Gridiron's grand final grips US as millions settle in front of TV
Michael Wilhoite of the San Francisco 49ers yells as he answers questions from the media during Super Bowl XLVII Media Day ahead of Super Bowl XLVII at the Mercedes-Benz Superdome on January 29, 2013 in New Orleans, Louisiana. The San Francisco 49ers will take on the Baltimore Ravens on February 3, 2013 at the Mercedes-Benz Superdome. Photo: Getty Images
IT'S THE biggest holiday weekend in the US. Not Thanksgiving or Christmas - I'm talking about the Super Bowl.
If you think I'm exaggerating - well OK, maybe a little. But the numbers don't lie. The annual grand final of American football is watched on TV by more than 110 million people. That many people don't watch a Thanksgiving parade, or anything related to Santa. One in every three Americans is watching, and that doesn't count babies, or four-year-old twin girls named Anna and Claire who'll be complaining about how bored they are while the game plays in the background. So you can assume the real number of viewers is closer to 150 million.
Super Bowl Sunday is a tradition - even for people who don't know a football from a pumpkin. It's simply one of those things you're forced to acknowledge if you want to call yourself American.
You don't have to know the rules. Truth is, no one, not even the players and coaches know all the rules - but you do have to know it's on, and when.
You do have to attend a Super Bowl party at least once in your adult life. I'm pretty sure it's a law. Every party must have some form of chips, beer, and an annoying know-it-all who insists on using football terms like ''cover two'', and ''safety blitz''. It's always a man, usually a single man, who believes this intimate level of knowledge will impress single women. Alas, it does not.
The game isn't about the game any more. That's usually boring. It's about the commercials, and American football is the greatest commercial-friendly sport in existence. Short plays, long ad breaks.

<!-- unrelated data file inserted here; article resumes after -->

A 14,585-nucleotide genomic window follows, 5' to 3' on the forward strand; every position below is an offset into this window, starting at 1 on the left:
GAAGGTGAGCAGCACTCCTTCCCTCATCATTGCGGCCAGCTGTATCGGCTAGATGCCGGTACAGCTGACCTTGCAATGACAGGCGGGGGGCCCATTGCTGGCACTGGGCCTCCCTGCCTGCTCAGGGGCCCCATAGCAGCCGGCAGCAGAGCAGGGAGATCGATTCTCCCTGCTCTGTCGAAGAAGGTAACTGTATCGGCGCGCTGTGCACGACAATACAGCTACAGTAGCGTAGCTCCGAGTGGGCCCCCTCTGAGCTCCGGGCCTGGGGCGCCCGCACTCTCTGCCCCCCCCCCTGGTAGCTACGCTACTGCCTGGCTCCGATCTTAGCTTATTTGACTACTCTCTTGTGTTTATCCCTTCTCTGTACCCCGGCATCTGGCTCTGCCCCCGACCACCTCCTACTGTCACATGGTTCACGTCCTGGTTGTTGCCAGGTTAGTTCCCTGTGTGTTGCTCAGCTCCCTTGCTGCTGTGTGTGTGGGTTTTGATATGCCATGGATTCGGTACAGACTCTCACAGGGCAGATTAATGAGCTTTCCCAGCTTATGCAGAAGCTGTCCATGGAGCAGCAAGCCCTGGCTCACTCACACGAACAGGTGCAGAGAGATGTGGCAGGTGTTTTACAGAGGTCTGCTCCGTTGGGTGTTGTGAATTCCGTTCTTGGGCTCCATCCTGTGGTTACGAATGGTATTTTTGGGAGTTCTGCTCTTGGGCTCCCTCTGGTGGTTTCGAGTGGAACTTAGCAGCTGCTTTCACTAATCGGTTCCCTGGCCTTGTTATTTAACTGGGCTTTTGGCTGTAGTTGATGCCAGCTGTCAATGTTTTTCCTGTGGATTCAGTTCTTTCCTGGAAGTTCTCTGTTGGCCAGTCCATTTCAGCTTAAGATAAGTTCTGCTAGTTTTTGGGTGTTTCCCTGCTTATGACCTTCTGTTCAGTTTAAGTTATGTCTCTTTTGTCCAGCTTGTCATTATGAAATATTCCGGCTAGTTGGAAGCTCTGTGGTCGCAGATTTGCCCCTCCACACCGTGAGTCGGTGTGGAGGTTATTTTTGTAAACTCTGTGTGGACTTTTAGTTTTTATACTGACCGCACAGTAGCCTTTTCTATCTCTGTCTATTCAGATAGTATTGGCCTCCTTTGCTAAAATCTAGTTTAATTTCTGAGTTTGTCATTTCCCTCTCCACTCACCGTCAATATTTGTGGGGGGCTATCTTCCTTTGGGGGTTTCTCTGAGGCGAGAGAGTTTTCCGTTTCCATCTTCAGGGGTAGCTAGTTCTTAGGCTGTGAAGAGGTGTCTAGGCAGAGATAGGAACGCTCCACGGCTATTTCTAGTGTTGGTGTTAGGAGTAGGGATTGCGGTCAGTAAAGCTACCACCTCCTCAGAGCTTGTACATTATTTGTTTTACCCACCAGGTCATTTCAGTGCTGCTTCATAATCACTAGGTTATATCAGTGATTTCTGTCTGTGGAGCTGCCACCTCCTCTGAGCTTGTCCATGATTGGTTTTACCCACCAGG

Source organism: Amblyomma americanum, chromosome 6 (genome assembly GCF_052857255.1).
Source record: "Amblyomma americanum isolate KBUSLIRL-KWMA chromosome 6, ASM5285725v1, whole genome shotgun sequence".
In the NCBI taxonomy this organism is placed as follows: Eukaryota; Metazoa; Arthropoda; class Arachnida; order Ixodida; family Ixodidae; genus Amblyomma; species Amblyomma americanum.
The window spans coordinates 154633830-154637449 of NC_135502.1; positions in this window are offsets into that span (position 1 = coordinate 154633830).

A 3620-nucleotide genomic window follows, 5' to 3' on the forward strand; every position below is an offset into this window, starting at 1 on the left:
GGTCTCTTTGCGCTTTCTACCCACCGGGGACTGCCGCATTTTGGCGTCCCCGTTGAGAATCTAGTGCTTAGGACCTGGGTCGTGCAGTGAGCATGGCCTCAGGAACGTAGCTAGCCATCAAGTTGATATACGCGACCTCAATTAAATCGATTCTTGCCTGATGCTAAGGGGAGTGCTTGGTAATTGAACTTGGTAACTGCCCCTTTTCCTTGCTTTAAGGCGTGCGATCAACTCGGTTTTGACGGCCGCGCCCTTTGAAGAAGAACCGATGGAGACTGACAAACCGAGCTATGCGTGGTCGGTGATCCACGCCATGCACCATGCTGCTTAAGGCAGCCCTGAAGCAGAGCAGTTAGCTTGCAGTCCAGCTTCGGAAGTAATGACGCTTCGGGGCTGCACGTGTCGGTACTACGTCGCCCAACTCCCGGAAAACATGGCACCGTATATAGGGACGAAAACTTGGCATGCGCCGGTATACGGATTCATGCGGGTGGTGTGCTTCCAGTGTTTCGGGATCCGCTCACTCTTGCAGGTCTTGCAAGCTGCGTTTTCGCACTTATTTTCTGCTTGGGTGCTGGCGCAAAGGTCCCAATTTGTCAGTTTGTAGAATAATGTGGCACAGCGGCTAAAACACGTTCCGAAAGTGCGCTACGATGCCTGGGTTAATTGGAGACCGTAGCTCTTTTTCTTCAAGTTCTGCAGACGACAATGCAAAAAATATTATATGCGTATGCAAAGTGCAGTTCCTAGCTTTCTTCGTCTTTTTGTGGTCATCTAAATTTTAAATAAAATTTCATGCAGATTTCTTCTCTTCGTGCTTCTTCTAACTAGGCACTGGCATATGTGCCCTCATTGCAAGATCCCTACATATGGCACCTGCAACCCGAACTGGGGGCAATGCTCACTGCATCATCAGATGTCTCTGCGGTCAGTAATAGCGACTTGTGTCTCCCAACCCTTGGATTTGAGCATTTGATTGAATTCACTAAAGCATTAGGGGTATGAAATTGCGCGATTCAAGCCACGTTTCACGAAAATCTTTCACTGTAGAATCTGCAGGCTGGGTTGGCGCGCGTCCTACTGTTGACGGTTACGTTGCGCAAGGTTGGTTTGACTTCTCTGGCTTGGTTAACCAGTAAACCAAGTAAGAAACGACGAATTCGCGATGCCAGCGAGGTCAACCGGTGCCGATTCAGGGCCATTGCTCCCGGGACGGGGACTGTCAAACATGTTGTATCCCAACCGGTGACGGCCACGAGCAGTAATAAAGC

This year, the price of a 30-second ad during the game is a mere $US4 million ($3.85 million) Which according to my maths is less than 4¢ per potential viewer. Seems cheap.
The other highlight/potentially embarrassing moment is the half-time entertainment. Janet Jackson's boob won't be there, but this year we'll suffer through Beyonce. I know she's pretty, and can sing - but she'll be lip-syncing, and miming every note in her range on every song, which means half-time could go until March. And there'll be generic, ethnically diverse ''fans'' below the stage holding glow sticks to give the scene energy - which I hate. I want a lion tamer and a guy stopping a cannon ball with his belly.
This year's game has it's own soap opera. The coaches of the opposing teams are brothers. Seriously. One team has a retiring veteran who's been crying his way through the post-season, the other team has a quarterback who's played 10 more games of professional football than me.
But if all that doesn't grab you, TV channel Animal Planet has its annual Puppy Bowl. Two hours of cute puppies running around a little football field, hedgehog cheerleaders and a kitten-filled half-time show. And all participants are available for adoption - something the NFL has not added to the Super Bowl. Yet.
Tim is a writer, TV producer and proud former Canberra resident who has lived in Los Angeles since 1997.